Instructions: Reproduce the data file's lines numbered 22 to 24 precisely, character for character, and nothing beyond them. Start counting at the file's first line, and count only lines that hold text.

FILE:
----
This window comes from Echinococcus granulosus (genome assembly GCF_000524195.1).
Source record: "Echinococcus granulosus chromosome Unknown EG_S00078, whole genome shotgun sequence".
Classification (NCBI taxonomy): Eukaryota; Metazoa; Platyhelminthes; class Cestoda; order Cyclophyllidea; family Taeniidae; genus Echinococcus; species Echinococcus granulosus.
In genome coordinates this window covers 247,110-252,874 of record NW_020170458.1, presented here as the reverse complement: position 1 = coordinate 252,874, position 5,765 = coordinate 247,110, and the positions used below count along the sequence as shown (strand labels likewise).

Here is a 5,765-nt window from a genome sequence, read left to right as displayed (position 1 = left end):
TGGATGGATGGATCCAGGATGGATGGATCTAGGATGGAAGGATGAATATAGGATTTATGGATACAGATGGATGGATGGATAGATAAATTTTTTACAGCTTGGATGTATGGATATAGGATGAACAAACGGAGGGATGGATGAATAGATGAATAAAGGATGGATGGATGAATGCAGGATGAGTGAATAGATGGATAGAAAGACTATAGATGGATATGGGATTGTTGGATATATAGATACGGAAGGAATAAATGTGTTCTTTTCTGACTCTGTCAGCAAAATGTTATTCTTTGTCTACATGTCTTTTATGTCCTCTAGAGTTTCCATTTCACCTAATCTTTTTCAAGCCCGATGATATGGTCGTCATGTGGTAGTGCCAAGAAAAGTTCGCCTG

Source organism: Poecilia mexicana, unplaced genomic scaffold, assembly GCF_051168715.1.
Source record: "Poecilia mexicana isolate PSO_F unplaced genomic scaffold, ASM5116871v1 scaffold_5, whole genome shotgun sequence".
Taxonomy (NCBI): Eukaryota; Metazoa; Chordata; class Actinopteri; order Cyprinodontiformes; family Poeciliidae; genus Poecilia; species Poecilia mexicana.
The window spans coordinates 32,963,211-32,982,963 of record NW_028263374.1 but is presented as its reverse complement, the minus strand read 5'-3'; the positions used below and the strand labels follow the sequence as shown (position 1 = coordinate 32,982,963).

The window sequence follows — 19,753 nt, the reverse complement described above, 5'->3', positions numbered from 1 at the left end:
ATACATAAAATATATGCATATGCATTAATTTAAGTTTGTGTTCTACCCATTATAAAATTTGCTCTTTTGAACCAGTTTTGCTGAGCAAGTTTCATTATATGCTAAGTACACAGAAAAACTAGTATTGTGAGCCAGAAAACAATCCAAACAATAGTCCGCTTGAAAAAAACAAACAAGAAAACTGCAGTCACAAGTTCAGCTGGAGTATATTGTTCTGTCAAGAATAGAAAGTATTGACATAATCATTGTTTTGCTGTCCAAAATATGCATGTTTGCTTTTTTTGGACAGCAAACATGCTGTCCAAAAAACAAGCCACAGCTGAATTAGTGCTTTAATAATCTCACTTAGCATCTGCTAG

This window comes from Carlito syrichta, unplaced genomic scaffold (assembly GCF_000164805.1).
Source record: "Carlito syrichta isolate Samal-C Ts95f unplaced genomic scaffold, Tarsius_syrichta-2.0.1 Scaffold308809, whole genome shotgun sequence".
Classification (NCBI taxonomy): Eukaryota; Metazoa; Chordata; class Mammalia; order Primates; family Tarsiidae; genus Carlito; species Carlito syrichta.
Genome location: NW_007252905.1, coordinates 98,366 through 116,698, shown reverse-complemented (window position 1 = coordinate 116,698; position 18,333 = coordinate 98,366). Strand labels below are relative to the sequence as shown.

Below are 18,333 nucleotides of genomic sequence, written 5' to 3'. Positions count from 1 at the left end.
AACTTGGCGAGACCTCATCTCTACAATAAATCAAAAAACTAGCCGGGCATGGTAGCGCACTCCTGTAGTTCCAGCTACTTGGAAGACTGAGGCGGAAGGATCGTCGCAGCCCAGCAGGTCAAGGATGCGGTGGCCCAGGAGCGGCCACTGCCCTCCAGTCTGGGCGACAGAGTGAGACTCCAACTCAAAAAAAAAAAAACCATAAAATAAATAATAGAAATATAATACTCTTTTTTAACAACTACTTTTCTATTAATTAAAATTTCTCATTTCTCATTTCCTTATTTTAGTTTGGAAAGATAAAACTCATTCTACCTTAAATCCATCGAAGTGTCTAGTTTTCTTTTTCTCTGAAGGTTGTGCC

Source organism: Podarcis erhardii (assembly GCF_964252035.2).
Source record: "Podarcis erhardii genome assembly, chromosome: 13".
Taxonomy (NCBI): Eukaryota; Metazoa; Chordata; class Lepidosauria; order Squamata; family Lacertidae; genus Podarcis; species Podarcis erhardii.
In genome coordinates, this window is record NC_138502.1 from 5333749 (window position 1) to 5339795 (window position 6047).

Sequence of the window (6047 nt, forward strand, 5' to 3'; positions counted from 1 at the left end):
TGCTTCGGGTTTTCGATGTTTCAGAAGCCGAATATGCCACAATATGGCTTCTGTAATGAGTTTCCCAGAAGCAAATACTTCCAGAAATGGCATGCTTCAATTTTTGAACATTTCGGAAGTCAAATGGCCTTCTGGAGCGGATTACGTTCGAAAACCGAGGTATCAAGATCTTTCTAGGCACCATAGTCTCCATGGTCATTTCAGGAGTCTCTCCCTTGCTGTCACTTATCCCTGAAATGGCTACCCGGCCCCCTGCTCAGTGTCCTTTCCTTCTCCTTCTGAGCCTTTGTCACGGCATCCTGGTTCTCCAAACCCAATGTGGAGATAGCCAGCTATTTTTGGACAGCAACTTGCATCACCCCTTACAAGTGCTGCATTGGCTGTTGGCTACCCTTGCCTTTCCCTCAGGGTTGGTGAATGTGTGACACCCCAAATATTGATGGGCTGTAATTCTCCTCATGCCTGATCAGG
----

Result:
In genome coordinates, this window is record NC_138502.1 from 5333749 (window position 1) to 5339795 (window position 6047).

Sequence of the window (6047 nt, forward strand, 5' to 3'; positions counted from 1 at the left end):
TGCTTCGGGTTTTCGATGTTTCAGAAGCCGAATATGCCACAATATGGCTTCTGTAATGAGTTTCCCAGAAGCAAATACTTCCAGAAATGGCATGCTTCAATTTTTGAACATTTCGGAAGTCAAATGGCCTTCTGGAGCGGATTACGTTCGAAAACCGAGGTATCAAGATCTTTCTAGGCACCATAGTCTCCATGGTCATTTCAGGAGTCTCTCCCTTGCTGTCACTTATCCCTGAAATGGCTACCCGGCCCCCTGCTCAGTGTCCTTTCCTTCTCCTTCTGAGCCTTTGTCACGGCATCCTGGTTCTCCAAACCCAATGTGGAGATAGCCAGCTATTTTTGGACAGCAACTTGCATCACCCCTTACAAGTGCTGCATTGGCTGTTGGCTACCCTTGCCTTTCCCTCAGGGTTGGTGAATGTGTGACACCCCAAATATTGATGGGCTGTAATTCTCCTCATGCCTGATCAGG